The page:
A neat trick when working on bisque fired pottery is that a design can be worked out with a graphite pencil - any unwanted graphite can be washed off with a sponge but it will also burn away in the kiln. So I worked out some of my drawings with a pencil first. Then went over them with the underglaze pencil. (Which is a very cool decorating tool - it looks sketchy like a pencil and yet will fire to a permanent line!)

I drew Swiss Chard on the cups & pitchers, tomatoes on the bowls, micro-greens on the salt cellars, and garlic on the garlic keepers. Then started in with glaze - only using copper green and red right now; colorful, but not too colorful. Similar to the first colors of spring. The glazing is a bit tedious - starting with the greens, once the leaves are brushed on I went over them with wax resist. This way I can glaze with the second color right up next to the first color. Red goes on next, then wax over that, finally clear over everything.

This is how the prototypes turned out and I’ve got a whole kiln load right now that I can’t wait to see. So stay tuned for an update!

Special, Special Orders

Jenny Dowd

Just about every time I think that I’ve got too much to do and shouldn’t take on any more special orders - I get the most amazing requests. These are the things that, although they take me off my path, they make me realize that my path can (and should be) be wider than originally thought.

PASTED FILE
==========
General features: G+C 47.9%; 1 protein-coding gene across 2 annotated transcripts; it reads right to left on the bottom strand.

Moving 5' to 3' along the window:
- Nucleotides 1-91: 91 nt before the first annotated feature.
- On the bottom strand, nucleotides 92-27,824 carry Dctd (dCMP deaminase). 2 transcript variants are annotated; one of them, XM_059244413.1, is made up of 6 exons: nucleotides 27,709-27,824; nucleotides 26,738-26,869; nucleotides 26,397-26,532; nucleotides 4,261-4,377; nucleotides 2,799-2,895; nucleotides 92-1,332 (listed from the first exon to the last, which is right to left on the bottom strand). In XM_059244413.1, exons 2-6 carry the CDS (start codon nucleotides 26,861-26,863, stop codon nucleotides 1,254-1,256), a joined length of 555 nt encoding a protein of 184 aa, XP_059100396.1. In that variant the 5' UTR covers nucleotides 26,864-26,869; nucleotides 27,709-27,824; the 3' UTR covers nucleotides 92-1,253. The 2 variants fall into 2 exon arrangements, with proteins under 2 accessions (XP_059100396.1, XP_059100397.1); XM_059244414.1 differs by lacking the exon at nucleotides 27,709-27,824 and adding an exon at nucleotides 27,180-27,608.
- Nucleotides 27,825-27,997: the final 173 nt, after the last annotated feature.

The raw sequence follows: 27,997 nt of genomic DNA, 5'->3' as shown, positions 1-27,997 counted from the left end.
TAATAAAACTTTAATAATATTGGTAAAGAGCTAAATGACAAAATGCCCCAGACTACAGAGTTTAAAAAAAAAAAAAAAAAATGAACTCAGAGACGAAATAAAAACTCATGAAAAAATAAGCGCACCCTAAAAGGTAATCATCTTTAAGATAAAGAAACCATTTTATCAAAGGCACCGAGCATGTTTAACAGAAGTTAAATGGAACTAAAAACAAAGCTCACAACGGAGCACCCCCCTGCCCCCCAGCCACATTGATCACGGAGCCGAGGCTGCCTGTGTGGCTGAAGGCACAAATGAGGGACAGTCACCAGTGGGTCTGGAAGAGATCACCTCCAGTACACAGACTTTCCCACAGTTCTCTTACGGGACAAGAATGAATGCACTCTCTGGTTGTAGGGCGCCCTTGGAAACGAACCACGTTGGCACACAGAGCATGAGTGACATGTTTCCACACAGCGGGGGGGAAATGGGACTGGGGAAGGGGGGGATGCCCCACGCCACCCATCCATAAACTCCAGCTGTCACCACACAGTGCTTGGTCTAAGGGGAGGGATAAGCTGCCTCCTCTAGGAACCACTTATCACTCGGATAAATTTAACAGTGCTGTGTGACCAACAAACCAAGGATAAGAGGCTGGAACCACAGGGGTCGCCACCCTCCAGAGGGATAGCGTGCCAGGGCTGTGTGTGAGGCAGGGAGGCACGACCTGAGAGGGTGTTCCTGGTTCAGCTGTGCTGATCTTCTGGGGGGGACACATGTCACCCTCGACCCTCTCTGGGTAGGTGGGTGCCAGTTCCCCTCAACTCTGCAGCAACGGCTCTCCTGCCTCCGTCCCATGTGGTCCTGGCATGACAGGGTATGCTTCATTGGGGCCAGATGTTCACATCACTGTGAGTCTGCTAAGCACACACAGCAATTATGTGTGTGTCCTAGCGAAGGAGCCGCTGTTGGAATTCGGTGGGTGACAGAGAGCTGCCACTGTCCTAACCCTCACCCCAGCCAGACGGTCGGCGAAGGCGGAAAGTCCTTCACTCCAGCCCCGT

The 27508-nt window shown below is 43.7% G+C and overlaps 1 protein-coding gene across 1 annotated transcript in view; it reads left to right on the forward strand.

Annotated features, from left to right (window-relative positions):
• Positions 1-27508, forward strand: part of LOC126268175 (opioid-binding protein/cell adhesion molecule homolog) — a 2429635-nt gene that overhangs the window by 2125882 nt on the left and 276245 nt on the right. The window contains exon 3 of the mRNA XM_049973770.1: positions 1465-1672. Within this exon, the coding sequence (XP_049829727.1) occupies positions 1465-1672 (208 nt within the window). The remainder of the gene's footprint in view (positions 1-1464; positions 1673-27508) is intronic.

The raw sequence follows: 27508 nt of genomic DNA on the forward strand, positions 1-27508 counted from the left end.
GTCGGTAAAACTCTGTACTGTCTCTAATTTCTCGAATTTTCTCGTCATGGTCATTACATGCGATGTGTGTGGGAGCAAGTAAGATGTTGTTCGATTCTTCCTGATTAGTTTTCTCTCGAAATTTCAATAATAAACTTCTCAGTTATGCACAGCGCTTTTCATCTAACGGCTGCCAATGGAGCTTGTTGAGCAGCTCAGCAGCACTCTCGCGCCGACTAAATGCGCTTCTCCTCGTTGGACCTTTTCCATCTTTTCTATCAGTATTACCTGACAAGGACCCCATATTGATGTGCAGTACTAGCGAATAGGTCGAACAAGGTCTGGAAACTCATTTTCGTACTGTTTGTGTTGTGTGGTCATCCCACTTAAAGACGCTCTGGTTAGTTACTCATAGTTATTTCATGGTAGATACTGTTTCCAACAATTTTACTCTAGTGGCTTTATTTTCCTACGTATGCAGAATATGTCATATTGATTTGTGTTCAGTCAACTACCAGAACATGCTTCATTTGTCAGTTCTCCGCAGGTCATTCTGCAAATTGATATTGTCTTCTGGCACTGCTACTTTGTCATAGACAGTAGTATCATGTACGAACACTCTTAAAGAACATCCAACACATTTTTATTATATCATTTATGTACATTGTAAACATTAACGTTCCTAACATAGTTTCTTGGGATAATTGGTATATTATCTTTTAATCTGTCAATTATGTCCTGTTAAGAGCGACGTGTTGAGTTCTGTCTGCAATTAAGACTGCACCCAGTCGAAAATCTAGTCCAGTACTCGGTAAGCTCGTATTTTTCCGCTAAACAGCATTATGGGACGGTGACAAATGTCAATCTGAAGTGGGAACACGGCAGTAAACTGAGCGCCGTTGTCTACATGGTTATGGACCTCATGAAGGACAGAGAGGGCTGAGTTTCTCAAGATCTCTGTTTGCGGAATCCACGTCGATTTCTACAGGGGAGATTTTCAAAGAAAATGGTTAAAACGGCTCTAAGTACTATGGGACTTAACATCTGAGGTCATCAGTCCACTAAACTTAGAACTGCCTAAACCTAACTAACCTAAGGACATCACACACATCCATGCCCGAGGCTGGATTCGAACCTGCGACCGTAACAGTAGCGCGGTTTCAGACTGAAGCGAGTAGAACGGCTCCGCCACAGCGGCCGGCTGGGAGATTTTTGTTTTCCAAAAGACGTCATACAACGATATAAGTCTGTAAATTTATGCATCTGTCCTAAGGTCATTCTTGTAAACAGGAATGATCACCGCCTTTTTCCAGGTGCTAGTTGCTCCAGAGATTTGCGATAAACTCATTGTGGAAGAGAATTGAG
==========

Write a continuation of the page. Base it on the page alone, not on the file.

Just this past week I finished and delivered two of the most special orders. Each were commissioned by someone as a gift for another person or family, each very personal.

The pitcher and cups are for someone who has just moved into a new home that she has named “The Sunny Spot.” This inspired me to made a few little wall tiles with whimsical little hills, and a path to the sun and stars. Luckily, Sam and I had planned a soda firing and I was able to make these pieces and get them into the kiln in time. (This is a laborious process that we love but only do a few times each year. For the whole story on how these pieces happen check out my past journal entry here.)

This teapot and cup set is also extremely whimsical, full of special meaning, and commissioned as a gift. While working on these pieces I fell in love with the clouds - I’ve put these on succulent planters in the past, but this time it was if I saw them differently…. and they will be showing up in the future.

Every order, every piece of pottery that finds a new home, each one is a gift. When I stop to think about my work out there in the wild making people happy, it floors me and energizes me at the same time.

Pottery in Action: The White Buffalo Club

Jenny Dowd

I have been working on custom pottery for The Restaurant at The White Buffalo Club in Jackson for over a year. This is the first in a series of big orders and even though it still seems like it takes me a long time to finish anything- I can tell that I've gotten faster and more consistent thanks to this project!

At the start I met with Chef Joel Hammond to discuss plate forms and glaze colors. We started out with 1 bowl and 3 plate forms with 3 different glazes. Since completing these, we've started adding specialized plates and ramekins.